Cricket’s concussion rule has to exist, but India have exposed its weaknesses as they claimed an emphatic 11-run victory over Australia on Friday night in Canberra during the first T20.
The second Ashes Test match wrapped up on Monday with Australia completing a 218-run victory and taking a 2-0 lead in the series.
However, the match was once again marred by scenes of sledging involving series standout Mitchell Johnson and a number of the dwindling English batting order.
The Australian bowler was involved in a number of incidents with England players, including a verbal altercation with England bowler Stuart Broad at the end of play on the fourth day.
These incidents followed the ugly altercation at the Gabba between Australian captain Michael Clarke and England bowler James Anderson, where Clarke was heard suggesting he might leave with a “broken f***ing arm.”
It’s scenes like these that have caused Sir Ian Chappell, the self proclaimed inventor of sledging, to question the use of sledging, claiming it could result in players ‘belting each other’.
In what Joseph Romanos has described as a classic case of the poacher turned gamekeeper, the ex-Australian captain is now encouraging players to stop sledging claiming it is tarnishing the game.
Cricket officials should heed Chappell’s warning and act quickly on removing this venom from the game.
Sledging – the verbal abuse of opponents to gain an advantage developed in the 1970’s when Ian Chappell and his over-competitive Australian side took to hurling insults and torment at opposing batsmen.
Since then it has been adopted around the world and is now widely accepted in all forms of cricket.
In all sports it is expected that players use their skill or power to beat out their opponents, however it is now accepted in cricket, a game that supposedly prides itself on its gentlemanly aspects, to do so by hurling abuse and indecent remarks.
And it’s not as though the evidence isn’t there to prove that this is an issue that needs to be nipped in the bud.
In 2003 an incident labelled as ‘toxic’ occurred between Australian bowler Glen McGrath and West Indies batsman Ramnaresh Sarwan.
McGrath, who was being pummelled by Sarwan, questioned Sarwan as to what Brian Lara’s d**k tasted like, to which the West Indian replied, “I don’t know, ask your wife.”
This, of course, resulted in a heated argument where McGrath aggressively threatened to rip Sarwan’s throat out.
And it seems that ripping one’s throat out is a common threat made between professional cricketers.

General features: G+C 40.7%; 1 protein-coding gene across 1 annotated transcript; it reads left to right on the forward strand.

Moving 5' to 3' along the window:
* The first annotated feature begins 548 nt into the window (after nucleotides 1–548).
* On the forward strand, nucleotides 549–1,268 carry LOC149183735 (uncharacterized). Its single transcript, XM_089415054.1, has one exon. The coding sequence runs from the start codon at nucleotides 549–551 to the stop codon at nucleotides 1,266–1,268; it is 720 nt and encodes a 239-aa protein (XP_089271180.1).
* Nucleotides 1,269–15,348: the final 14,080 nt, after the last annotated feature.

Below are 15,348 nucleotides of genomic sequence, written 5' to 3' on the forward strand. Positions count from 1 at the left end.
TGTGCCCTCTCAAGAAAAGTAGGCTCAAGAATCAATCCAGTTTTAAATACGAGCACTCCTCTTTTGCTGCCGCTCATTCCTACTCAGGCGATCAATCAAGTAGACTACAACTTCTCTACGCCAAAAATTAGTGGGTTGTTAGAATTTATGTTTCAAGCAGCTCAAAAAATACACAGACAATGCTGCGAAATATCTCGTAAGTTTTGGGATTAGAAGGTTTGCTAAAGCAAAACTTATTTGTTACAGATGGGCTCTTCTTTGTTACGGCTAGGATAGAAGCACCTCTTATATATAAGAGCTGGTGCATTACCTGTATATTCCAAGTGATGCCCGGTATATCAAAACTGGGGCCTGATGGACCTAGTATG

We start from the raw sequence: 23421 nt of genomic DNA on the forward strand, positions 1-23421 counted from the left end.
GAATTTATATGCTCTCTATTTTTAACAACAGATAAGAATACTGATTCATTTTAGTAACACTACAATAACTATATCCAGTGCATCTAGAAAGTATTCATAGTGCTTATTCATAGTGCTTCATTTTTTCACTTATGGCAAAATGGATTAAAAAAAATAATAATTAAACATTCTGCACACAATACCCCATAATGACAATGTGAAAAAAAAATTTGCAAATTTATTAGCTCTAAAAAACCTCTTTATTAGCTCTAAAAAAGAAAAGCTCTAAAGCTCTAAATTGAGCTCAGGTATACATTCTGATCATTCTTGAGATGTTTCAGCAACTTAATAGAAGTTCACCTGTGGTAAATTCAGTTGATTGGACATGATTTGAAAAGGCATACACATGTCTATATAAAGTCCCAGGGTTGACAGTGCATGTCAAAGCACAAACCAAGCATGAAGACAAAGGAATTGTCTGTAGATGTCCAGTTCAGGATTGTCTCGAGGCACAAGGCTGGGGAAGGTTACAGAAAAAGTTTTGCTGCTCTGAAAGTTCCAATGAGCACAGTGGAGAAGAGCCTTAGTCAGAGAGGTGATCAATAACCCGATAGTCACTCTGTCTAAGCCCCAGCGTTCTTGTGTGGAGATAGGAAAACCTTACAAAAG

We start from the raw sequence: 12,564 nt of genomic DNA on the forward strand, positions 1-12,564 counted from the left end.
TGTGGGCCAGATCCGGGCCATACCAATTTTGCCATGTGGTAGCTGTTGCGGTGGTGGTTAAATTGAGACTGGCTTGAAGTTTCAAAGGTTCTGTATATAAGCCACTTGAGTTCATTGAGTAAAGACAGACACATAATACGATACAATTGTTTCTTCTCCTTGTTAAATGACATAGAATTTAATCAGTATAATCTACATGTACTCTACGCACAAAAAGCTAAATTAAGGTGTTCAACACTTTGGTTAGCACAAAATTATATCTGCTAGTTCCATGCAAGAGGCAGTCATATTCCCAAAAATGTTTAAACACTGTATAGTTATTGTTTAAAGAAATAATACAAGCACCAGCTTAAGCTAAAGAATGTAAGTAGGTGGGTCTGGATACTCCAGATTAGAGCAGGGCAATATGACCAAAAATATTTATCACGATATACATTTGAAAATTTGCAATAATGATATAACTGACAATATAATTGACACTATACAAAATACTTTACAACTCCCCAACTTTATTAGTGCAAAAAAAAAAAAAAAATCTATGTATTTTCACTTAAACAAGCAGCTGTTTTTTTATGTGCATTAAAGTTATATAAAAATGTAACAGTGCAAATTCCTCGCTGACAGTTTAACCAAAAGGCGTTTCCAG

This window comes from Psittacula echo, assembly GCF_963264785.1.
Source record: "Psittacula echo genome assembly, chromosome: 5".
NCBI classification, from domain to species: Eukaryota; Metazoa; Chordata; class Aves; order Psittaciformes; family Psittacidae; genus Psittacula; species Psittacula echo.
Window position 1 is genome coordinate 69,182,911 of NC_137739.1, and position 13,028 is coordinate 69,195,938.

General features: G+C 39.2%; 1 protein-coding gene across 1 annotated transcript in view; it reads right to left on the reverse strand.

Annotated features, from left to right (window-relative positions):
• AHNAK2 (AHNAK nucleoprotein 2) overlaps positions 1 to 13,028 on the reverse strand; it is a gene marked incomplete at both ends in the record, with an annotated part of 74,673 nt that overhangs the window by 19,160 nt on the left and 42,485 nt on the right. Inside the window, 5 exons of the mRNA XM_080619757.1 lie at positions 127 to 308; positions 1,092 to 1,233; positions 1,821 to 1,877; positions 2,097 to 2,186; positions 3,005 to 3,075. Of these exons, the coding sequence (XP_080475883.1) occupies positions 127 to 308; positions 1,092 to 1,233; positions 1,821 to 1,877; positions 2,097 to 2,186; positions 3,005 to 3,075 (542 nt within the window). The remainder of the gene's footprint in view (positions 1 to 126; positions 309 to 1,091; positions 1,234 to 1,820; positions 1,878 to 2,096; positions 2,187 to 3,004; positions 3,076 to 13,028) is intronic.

In 2007, Andrew Flintoff made the same threat against Yuvraj Singh in the T20 World Cup match between India and England.
Singh responded better than most batsmen, using his frustration to hit six sixes off Stuart Broad’s next over.
There is no doubt that these incidents have no place in cricket, or in any sport, and the fact that they are being brushed aside by cricket officials with limited repercussions is bringing the game into disrepute.
As of yet there hasn’t been a sledge that has boiled into a full on brawl.
But with the level of abuse that batsmen are putting up with these days, especially the type that refers to their personal lives, it can’t be long before these verbal remarks become physical.
Many a sports fan are partial to a bit of on-field banter, but resorting to it on an offensive level to gain an advantage is crossing the line and needs to be dealt with.
Why does a sport, so renowned for its gentlemanly qualities, tolerate something that would be worthy of arrest on any street corner?
Cricket officials need to get serious and step in now.
Umpires should be given the power to interfere and deal with sledging if it reaches a level that is affecting the match.
The system that currently deals with bowlers running on the pitch should be implemented.
Players should be given a verbal warning following their first offence and if they continue, umpires should be given the power to remove players for the remainder of the innings.
Sledging is beginning to take over from the spectacle that is international cricket.
The Ashes are, without doubt, the pinnacle of the game and, like all sporting events, should be remembered for displays of cricketing brilliance, not the idiotic and cowardly act that sledging has become.